St Mary's parish church
|Hayes and Harlington|
Hayes has the character of a suburban development and was developed in the late 19th and 20th centuries as an industrial locality to which residential districts were later added in order to house factory workers. Its development is typical of the Second Industrial Revolution - the creation of new light engineering industries on the edge of existing cities. Hayes has a very long history, though, as the place-names of the area indicate. The town has a diverse population.
The place-name Hayes comes from the Old English Hæs, meaning "Brushwood", suggesting the sort of landscape hereabouts before the bulldozers moved in to build a town.
Until the end of the 19th century, the Hayes area was primarily an agricultural and brickmaking area. However, because of its location on the Grand Junction Canal (later called the Grand Union) and the Great Western Railway it had a number of advantages as an industrial location in the late 19th century. It was because of this proximity that the Hayes Development Company offered sites on the north side of the railway, adjacent to the canal.
The name "Hayes Town" is now typically applied to the area around Station Road between Coldharbour Lane and Hayes and Harlington railway station, but this is what used to be the hamlet called Botwell. The original Hayes Town was the area to the east of St Mary's Church on Church Road, from the north of Hemmen Lane to Freeman's Lane. The place-name Botwell is also Old English: Bot could mean either "healing" or it may be from a man's name (Bota), so Botwell may mean a "healing well".
Hayes has always been heavily involved with industry, both local and international, and is (or has been) the home of EMI, Nestlé and H. J. Heinz Company. Past companies include Fairey Aviation (later merged with Westland), and HMV.
An early occupier was the Gramophone Company, later His Master's Voice and latterly EMI. Only the EMI archives and some early reinforced concrete factory buildings (notably one  by Evan Owen Williams) remain.
It was here in the Central Research Laboratories (generally known as "CRL") that Isaac Shoenberg developed (1934) the all-electronic 405-line television system (called the Marconi-EMI system, used by the BBC from 1936 until closedown of the Crystal Palace 405-line transmissions in 1985).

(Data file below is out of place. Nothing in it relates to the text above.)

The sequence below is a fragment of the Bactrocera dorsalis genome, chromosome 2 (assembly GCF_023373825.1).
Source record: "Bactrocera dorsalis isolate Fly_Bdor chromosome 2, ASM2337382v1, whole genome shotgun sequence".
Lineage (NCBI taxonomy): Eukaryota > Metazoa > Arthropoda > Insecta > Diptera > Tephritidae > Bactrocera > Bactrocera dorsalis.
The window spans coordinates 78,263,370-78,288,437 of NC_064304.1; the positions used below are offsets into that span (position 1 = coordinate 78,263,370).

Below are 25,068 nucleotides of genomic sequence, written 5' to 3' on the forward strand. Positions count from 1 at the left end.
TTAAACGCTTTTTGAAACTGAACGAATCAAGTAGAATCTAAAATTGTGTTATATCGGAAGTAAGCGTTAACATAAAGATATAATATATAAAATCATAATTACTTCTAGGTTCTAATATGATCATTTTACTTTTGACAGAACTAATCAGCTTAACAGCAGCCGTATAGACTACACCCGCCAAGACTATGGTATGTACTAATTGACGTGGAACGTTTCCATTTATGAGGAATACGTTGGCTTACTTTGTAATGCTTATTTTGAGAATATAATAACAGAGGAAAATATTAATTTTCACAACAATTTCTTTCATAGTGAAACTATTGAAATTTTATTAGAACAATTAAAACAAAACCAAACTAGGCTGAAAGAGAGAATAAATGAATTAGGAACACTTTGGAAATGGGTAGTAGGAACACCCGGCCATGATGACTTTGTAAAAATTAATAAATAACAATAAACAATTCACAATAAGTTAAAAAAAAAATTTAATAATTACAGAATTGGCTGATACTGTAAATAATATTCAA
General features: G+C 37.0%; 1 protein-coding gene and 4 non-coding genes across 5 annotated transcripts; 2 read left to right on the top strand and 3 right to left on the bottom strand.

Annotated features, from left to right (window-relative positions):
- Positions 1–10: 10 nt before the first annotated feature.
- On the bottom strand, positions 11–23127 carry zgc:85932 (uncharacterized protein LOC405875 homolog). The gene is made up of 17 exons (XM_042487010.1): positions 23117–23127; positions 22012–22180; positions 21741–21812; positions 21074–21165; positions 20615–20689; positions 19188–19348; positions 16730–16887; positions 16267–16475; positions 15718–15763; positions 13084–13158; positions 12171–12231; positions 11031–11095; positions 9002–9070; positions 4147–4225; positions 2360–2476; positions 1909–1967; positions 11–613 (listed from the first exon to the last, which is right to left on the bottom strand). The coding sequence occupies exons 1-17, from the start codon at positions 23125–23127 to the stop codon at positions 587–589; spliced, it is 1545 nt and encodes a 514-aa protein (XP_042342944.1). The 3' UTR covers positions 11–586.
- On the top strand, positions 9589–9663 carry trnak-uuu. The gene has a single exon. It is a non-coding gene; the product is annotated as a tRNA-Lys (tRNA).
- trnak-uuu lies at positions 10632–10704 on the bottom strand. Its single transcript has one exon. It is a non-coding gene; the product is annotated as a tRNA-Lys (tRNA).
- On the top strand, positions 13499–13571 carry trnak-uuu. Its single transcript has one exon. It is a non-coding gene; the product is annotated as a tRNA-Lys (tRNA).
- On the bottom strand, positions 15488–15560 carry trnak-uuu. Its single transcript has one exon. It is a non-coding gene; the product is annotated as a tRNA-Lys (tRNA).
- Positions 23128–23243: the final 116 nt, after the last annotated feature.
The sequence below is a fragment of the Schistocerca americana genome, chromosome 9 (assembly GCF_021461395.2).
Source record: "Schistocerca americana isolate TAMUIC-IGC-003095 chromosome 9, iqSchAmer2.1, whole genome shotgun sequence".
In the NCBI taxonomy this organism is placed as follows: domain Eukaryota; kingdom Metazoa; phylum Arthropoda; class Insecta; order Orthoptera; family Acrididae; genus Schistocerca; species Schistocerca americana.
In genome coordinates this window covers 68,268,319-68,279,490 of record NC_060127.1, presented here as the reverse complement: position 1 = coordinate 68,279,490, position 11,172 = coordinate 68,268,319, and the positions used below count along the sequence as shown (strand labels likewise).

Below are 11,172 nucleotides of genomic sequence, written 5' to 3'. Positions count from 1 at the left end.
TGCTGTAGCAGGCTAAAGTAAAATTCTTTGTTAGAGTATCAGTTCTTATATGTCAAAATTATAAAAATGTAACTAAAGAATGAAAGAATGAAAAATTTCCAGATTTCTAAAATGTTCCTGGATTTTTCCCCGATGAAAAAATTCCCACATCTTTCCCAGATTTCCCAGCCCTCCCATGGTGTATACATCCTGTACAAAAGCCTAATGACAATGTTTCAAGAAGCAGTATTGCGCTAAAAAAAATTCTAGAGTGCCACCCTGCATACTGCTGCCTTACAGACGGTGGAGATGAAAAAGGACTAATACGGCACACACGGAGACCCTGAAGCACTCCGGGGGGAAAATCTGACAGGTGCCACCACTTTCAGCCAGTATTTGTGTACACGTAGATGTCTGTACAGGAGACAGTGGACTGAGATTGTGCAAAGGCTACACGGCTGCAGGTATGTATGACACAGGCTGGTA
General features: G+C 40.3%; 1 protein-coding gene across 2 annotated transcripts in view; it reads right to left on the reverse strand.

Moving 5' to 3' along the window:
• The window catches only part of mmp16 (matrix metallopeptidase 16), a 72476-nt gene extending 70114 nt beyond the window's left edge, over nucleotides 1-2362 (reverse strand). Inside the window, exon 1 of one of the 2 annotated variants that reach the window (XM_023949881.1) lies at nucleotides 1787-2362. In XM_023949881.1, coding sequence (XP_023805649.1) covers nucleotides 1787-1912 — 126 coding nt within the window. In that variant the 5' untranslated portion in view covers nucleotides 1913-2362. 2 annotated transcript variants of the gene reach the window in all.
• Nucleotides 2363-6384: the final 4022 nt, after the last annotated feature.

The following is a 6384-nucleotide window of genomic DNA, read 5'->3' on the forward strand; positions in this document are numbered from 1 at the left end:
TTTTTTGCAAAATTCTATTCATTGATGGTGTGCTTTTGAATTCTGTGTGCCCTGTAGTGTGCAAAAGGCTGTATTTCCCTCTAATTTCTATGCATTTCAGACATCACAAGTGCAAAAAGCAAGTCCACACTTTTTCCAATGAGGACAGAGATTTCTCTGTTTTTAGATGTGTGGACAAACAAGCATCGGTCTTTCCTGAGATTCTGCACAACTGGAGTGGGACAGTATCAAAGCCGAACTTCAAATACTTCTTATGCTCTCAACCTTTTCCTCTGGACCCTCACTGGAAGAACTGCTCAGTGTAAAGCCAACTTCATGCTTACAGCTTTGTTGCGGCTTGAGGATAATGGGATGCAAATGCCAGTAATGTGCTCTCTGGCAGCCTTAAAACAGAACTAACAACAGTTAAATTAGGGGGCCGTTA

Alan Blumlein carried out his research into binaural sound and stereo gramophone recording here. "Trains at Hayes Station" (1935) and "Walking & Talking" are two notable films Blumlein shot in order to demonstrate stereo sound on film. These films are held at the Hayes EMI archive.
In 1939, working alongside the electrical firms A C Cossor and Pye, a 60 MHz radar was developed, and from 1941 to 1943 the H2S radar system.
During the 1990s, CRL spawned another technology: Sensaura 3D positional audio. In an echo of Blumlein's early stereo recordings, the Sensaura engineers made some of their first 3D audio recordings at Hayes Station.
During the First World War the EMI factories produced aircraft. Charles Richard Fairey was seconded there for a short time, before setting up his own company, Fairey Aviation, which relocated across the railway. Needing an airfield to test his aircraft he secured a site in Heathrow village. It became the Great West Aerodrome, but was acquired by the Ministry of Aviation towards the end of the Second World War, and developed to become Heathrow Airport.
The Nestlé company located its major chocolate and instant coffee works on the canal, adjacent to the railway east of the station, and it was for many years the company's UK headquarters.
Opposite Nestlé on the other side of the canal, the Aeolian Company and its associates manufactured player pianos and rolls from just before First World War until the Great Depression. That, and the increasing sophistication of the gramophone record market, led to its collapse; its facilities were then exploited by Wall's, a meat processor and ice cream manufacturer.